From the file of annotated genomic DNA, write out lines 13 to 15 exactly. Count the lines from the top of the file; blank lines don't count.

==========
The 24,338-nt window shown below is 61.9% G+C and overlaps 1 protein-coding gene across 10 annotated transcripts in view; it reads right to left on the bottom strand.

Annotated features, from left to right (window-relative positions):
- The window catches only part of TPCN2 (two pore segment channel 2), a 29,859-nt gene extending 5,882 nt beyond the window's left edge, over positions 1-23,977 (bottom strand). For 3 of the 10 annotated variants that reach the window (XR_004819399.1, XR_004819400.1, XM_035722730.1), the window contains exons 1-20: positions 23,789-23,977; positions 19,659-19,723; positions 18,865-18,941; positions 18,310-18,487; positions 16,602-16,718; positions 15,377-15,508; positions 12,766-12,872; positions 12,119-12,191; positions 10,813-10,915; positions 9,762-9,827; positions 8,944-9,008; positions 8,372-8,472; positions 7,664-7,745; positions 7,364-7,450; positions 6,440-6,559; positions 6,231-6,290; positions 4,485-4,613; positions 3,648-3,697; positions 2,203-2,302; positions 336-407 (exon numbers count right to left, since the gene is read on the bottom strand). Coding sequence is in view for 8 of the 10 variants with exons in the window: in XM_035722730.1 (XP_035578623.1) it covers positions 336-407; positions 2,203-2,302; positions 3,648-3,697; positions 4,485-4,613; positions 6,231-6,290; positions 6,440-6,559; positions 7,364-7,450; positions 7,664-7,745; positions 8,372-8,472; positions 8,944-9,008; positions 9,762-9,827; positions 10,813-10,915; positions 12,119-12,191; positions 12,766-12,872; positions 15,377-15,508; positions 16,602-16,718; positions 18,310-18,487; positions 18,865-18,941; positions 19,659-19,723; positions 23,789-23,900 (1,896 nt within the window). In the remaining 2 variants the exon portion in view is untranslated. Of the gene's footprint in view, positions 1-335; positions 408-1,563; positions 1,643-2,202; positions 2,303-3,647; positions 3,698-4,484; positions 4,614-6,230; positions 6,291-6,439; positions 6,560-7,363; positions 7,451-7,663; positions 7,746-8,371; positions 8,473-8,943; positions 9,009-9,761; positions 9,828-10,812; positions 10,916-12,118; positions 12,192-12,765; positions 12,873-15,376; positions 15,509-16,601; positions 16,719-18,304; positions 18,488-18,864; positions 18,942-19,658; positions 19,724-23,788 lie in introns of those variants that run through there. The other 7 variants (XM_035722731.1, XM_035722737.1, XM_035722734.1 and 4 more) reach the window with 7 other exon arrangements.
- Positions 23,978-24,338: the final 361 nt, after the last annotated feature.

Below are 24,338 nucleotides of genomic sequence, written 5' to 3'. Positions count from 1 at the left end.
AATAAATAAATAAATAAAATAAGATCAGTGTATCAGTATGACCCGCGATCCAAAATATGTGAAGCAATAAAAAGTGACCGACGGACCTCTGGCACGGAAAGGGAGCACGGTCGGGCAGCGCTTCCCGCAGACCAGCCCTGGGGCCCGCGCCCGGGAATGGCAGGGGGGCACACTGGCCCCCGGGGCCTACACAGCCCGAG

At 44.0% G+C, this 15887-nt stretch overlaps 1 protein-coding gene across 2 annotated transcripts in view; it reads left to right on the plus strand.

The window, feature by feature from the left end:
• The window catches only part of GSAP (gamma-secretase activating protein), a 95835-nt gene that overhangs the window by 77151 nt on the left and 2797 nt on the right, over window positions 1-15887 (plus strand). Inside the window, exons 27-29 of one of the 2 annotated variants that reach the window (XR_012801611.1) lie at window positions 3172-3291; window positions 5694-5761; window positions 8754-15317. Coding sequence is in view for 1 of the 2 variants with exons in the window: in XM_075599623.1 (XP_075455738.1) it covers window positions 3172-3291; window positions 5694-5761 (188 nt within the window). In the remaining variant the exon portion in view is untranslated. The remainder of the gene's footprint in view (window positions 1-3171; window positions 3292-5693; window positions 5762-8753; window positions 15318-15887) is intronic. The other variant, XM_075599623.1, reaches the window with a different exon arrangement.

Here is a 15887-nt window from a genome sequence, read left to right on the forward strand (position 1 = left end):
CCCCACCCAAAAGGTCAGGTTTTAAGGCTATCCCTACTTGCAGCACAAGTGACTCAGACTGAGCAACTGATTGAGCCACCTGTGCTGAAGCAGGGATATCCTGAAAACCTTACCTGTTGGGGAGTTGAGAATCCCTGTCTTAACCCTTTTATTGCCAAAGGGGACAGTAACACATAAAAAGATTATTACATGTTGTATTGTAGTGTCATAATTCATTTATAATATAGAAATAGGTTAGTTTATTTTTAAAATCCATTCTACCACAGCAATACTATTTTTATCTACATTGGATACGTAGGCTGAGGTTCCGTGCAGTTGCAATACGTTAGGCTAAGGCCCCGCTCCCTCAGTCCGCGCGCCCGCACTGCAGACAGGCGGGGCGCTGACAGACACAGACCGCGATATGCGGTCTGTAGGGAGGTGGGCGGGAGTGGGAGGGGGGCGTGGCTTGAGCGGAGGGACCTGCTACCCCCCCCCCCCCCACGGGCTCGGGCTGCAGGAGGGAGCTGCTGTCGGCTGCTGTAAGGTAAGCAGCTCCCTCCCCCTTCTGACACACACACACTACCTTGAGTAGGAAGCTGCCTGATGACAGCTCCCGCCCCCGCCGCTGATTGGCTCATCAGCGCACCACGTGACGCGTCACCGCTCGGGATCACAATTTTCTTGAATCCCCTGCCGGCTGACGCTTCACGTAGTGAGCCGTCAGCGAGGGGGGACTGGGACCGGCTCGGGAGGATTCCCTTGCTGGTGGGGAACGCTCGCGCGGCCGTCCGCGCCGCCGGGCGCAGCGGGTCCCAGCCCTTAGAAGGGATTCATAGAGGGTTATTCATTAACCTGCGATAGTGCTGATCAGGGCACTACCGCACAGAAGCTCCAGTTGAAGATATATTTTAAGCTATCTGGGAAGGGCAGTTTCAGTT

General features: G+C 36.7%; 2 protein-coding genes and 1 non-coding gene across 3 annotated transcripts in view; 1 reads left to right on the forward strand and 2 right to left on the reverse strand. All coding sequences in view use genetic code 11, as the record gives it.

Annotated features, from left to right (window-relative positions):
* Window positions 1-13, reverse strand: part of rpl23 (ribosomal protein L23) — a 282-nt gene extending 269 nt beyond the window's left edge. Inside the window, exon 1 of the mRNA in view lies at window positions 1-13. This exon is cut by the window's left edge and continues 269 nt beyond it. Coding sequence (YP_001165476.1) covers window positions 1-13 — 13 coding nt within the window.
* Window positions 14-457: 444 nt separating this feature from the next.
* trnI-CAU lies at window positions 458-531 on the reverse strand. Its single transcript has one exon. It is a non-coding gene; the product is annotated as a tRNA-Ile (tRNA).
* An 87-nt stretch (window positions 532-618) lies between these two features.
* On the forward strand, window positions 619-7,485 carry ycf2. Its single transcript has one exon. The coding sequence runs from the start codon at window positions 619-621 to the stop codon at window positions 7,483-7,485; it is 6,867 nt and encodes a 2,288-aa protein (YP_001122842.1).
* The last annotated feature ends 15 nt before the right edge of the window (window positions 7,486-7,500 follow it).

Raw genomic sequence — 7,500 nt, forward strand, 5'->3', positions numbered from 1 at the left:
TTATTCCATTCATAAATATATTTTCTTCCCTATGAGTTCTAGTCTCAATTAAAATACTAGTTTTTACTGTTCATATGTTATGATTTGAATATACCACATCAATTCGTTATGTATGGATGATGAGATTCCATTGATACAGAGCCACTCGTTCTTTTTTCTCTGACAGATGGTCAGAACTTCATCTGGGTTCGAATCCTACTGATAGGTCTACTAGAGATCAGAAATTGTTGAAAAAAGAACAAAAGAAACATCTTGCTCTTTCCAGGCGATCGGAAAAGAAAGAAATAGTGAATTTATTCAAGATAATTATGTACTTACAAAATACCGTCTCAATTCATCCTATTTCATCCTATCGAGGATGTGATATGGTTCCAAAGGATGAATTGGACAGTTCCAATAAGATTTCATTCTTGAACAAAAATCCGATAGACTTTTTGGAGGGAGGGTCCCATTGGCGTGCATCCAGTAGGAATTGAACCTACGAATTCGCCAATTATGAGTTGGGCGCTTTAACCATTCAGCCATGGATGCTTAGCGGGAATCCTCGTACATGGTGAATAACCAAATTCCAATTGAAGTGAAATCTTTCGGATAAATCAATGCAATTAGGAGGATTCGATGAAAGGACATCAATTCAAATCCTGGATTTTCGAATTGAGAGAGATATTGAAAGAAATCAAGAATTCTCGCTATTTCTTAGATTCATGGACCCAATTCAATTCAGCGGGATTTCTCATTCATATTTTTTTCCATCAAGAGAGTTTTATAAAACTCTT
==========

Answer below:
Annotated features, from left to right (window-relative positions):
* Window positions 1-13, reverse strand: part of rpl23 (ribosomal protein L23) — a 282-nt gene extending 269 nt beyond the window's left edge. Inside the window, exon 1 of the mRNA in view lies at window positions 1-13. This exon is cut by the window's left edge and continues 269 nt beyond it. Coding sequence (YP_001165476.1) covers window positions 1-13 — 13 coding nt within the window.
* Window positions 14-457: 444 nt separating this feature from the next.